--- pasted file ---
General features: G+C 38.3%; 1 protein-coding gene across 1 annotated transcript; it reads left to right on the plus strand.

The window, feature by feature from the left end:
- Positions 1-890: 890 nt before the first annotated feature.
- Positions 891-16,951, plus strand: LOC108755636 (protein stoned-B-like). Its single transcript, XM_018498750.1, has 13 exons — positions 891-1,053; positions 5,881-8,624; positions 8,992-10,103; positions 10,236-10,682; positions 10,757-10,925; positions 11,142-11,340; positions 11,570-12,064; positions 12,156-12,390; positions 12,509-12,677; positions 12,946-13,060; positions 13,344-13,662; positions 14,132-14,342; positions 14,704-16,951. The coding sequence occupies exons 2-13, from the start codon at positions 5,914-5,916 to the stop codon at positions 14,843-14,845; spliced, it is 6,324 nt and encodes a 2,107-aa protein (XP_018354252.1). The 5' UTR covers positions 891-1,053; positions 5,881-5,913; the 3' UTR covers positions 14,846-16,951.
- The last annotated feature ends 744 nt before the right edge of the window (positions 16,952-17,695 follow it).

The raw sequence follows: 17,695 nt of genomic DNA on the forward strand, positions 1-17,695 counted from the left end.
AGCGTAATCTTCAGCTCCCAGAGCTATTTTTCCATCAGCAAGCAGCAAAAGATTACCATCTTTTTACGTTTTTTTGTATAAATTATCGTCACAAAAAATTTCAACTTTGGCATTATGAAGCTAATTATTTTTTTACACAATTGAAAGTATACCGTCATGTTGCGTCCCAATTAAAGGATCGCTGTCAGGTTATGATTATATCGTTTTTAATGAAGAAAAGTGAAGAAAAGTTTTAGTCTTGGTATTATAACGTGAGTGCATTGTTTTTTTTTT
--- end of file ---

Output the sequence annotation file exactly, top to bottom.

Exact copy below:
General features: G+C 38.3%; 1 protein-coding gene across 1 annotated transcript; it reads left to right on the plus strand.

The window, feature by feature from the left end:
- Positions 1-890: 890 nt before the first annotated feature.
- Positions 891-16,951, plus strand: LOC108755636 (protein stoned-B-like). Its single transcript, XM_018498750.1, has 13 exons — positions 891-1,053; positions 5,881-8,624; positions 8,992-10,103; positions 10,236-10,682; positions 10,757-10,925; positions 11,142-11,340; positions 11,570-12,064; positions 12,156-12,390; positions 12,509-12,677; positions 12,946-13,060; positions 13,344-13,662; positions 14,132-14,342; positions 14,704-16,951. The coding sequence occupies exons 2-13, from the start codon at positions 5,914-5,916 to the stop codon at positions 14,843-14,845; spliced, it is 6,324 nt and encodes a 2,107-aa protein (XP_018354252.1). The 5' UTR covers positions 891-1,053; positions 5,881-5,913; the 3' UTR covers positions 14,846-16,951.
- The last annotated feature ends 744 nt before the right edge of the window (positions 16,952-17,695 follow it).

The raw sequence follows: 17,695 nt of genomic DNA on the forward strand, positions 1-17,695 counted from the left end.
AGCGTAATCTTCAGCTCCCAGAGCTATTTTTCCATCAGCAAGCAGCAAAAGATTACCATCTTTTTACGTTTTTTTGTATAAATTATCGTCACAAAAAATTTCAACTTTGGCATTATGAAGCTAATTATTTTTTTACACAATTGAAAGTATACCGTCATGTTGCGTCCCAATTAAAGGATCGCTGTCAGGTTATGATTATATCGTTTTTAATGAAGAAAAGTGAAGAAAAGTTTTAGTCTTGGTATTATAACGTGAGTGCATTGTTTTTTTTTT